An innovative project introducing the world of science and technology to Highland primary and secondary pupils is celebrating a significant milestone, exceeding 20,000 engagements with pupils, teachers and parents.
Over the past four years the Science Skills Academy (SSA) has been at the forefront of empowering young minds and bridging the gap between education and industry needs.
Currently operating in Highland, SSA has worked with 98% of local schools across its vast geographical area.
It provides a new way of learning, getting 10-14 year-olds out of the classroom and into specially designed Newton Rooms to explore STEM (science, technology, engineering and maths) subjects.
SSA is now actively seeking new partnerships with businesses to help fund and expand its impact.
Praised by teachers and business leaders for its role in inspiring STEM learning, and loved by pupils for its engaging sessions, SSA wants to reach further.
Plans include delivery in new areas, covering more subjects, and establishing itself as a permanent fixture in Scottish STEM industry development.
The initiative, effectively a science centre for the north, was started by Highlands and Islands Enterprise (HIE), supported by Highland Council and funded by the Scottish Government through the Inverness and Highland City-Region Deal.
Its Newton Rooms are part of a global network model, originally started in Norway to ensure rural communities had equal access to STEM learning.
Morven Fancey, head of universities, education, and skills at HIE, expressed the urgency for businesses to seize the opportunity presented by the SSA.
“We’re standing on the brink of unparalleled investment in STEM sectors such as space, advanced technology, hydrogen, renewables, and marine biotechnology.
“To fully capitalise on these new opportunities and ensure our region’s growth, we need a skilled workforce.
“The Science Skills Academy plays a vital role in connecting young people with STEM careers and fostering a diverse workforce.
“The success of the SSA lies in its innovative approach to STEM education.
“By collaborating with schools, the initiative helps alleviate the pressures faced by educators and engages different school departments through project-based learning, making STEM education more appealing and inventive.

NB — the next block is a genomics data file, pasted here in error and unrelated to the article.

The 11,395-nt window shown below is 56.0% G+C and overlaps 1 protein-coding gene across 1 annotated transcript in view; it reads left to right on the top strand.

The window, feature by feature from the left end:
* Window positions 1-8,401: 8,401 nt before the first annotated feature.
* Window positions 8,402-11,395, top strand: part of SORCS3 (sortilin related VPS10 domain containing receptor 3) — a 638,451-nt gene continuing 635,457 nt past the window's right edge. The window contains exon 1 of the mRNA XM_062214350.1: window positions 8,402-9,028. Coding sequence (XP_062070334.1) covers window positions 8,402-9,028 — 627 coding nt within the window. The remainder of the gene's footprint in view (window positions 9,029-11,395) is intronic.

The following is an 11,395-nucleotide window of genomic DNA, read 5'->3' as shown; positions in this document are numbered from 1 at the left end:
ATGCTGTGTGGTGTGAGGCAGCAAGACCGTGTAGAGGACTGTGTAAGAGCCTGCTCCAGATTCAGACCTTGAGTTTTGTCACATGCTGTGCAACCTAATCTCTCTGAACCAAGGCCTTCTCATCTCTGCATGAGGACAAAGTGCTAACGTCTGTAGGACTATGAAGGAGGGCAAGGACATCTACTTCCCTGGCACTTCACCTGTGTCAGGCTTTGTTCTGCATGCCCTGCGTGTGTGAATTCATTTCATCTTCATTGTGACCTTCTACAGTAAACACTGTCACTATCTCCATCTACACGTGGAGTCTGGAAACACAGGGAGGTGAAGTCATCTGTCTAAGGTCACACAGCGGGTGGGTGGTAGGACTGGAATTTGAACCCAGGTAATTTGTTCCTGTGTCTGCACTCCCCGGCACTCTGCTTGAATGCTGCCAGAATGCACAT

“The SSA has shown a way forward for STEM, joining up services, improving access and achieving great uptake,” added Morven.
“This in turn will ensure we have the workforce skills necessary to attract new companies in emerging industries and expand our existing supply chains.“
SSA works in tandem with other regional STEM activities, especially the UHI which, through recent investment, is building its co-ordinating role for STEM and growing its further and higher education offer to meet the needs of the region.
Some young people have now visited their local room three times over the years.
They have explored how renewable energy works, how salmon are farmed, and how rockets are launched.
Importantly, they have also heard from some of the young people who work in these businesses.
A recent partnership with the Glasgow Science Centre and plans to expand into the Northern and Western Isles and Moray demonstrate the SSA’s dedication to widening its reach and ensuring a sustainable and effective approach to STEM education in Scotland.
The SSA believes that further investment from industry and the public sector will be key to unlocking Scotland’s STEM potential and realising the growth of new industries while nurturing and retaining young talent.
“Joined up working between agencies and interested enterprises will ensure a greater uptake in STEM during the senior school years and onwards to apprenticeships and further education.
“Crucially, it’s also about ensuring every child has the same opportunity, recognising that we need to foster a diverse workforce by tackling misconceptions around STEM jobs.”
Is your organisation’s future growth dependent on a pipeline of suitably skilled and enthusiastic young people?
If so, please find out more and get involved.
The Science Skills Academy (SSA) is an initiative introduced by Highlands and Islands Enterprise (HIE), supported by Highland Council and funded by the Scottish Government through the Inverness and Highland City-Region Deal.
Its primary goal is to enhance STEM skills among young people in the Highland region and align them with the future needs of emerging industries.
The SSA achieves this by providing engaging workshops and activities in collaboration with schools and the University of the Highlands and Islands (UHI) network, with a focus on fostering a diverse and skilled workforce of fresh talent enthusiastic and informed about STEM subjects.
There are four permanent Newton Rooms in Thurso, Dingwall, Inverness, and Fort William and one touring Pop-Up room.
Each room has a dedicated STEM Engagement Officer (SEO) working in the local community expert in modern theories of learning.